Also, there is such a thing as "latent" defects - something that the seller may or may not know about - so it is best to fill out your sellers' disclosures, and give all of the info about the house - and all the problems in the house that you know of.

So, if you ask what's the difference in selling "as is" and selling the regular way?
As pointed below, the difference is that the buyer knows not to negotiate after the inspection.
If the buyer is not happy with the inspection, they can walk away.

Hope this helps,

Irina Karan
Beachfront Realty, Inc.
0 votes Thank Flag Link Tue May 1, 2012
Pam, as-is is means only that you are not going to perform any repairs or modifications to the property prior to close of escrow. The buyer has a right to investigate - California is a consumer state. They may or may not decide to perform an inspection. It is a 100% buyers decision and I, if I would be in your place, would never prevent a buyer from bringing any inspector/contractor to see the house.

I will go as far as to suggest you to perform your own inspection prior to putting your home up for sale. It will make your negotiation position much stronger with any potential buyer. On all my listings I have inspections done prior to putting the house on the market.
0 votes Thank Flag Link Sun Apr 29, 2012
You want to sell your house in its current condition. You don’t want to have to repair anything that is broken, worn out, defective, used, bent, leaking, settling, frayed, chipped, scratched, etc. etc. That describes an “as is” sale.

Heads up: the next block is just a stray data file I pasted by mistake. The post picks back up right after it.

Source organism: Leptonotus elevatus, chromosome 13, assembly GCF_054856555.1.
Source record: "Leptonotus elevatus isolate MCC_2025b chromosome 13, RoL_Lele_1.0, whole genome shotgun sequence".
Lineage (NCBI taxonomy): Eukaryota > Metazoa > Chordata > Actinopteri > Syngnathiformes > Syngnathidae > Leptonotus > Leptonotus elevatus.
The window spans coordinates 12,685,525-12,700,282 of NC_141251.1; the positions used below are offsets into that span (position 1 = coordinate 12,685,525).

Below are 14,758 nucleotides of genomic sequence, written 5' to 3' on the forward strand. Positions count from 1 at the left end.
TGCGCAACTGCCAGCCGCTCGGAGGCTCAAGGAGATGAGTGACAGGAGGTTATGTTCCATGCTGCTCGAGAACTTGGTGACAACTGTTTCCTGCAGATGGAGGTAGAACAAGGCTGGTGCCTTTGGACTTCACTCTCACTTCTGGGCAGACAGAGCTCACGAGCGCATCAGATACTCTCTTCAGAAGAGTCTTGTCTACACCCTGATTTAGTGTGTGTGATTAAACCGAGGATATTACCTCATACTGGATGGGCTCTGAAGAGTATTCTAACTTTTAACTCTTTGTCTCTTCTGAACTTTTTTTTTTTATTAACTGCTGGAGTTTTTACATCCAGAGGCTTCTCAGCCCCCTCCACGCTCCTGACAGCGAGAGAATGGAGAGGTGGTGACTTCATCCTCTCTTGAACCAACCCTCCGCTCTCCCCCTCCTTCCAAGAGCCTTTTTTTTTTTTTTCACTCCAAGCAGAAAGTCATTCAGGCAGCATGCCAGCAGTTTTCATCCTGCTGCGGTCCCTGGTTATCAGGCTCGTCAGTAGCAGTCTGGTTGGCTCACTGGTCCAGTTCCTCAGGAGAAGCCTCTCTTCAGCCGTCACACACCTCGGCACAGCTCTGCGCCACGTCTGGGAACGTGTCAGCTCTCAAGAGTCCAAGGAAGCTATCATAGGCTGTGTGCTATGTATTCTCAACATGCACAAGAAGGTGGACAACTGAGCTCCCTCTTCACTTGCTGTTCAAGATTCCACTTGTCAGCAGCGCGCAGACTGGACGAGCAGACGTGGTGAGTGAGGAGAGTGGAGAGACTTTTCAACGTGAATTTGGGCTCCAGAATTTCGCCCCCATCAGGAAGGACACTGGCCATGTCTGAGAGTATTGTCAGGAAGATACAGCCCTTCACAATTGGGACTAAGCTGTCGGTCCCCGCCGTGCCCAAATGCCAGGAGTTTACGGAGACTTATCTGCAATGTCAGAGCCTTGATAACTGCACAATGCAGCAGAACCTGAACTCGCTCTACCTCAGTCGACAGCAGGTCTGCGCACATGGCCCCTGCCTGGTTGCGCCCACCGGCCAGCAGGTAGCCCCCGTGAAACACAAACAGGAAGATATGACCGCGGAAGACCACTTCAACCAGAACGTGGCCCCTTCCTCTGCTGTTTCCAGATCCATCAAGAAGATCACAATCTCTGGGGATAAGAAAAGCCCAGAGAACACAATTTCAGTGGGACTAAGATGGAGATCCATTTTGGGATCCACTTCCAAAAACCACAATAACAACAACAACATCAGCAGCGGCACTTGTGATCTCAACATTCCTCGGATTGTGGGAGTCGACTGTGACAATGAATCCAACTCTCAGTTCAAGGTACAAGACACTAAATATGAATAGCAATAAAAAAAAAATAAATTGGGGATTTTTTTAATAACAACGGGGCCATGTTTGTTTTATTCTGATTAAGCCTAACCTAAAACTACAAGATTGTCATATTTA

How is a buyer to know what they are buying…and what price to offer? In most cases, inspections that seek to reveal the condition of the house and its systems help to answer those questions.
The seller is also required to disclose any issues the might be of concern to a buyer.
Market forces come into play as to whether you can dictate “as is” sale terms but in most cases a buyer will be willing to pay less for a house that requires repairs before it is truly satisfactory.
0 votes Thank Flag Link Sat Apr 28, 2012
Yes. For a property sold in "as is " condition it is critically important for the buyer. because the seller will not make any repairs it is critically important to get inspections, so that the buyer can get estimates of the cost of repairs and cancel the contract if the expected cost of repairs is more than the amount that the buyer is willing to pay.

Thank you,
Charles Butterfield MBA
Real Estate Broker/REALTOR
American Realty
Cell Phone: (408)509-6218
Fax: (408)269-3597
Email Address: charlesbutterfieldbkr@yahoo.com
0 votes Thank Flag Link Tue Apr 24, 2012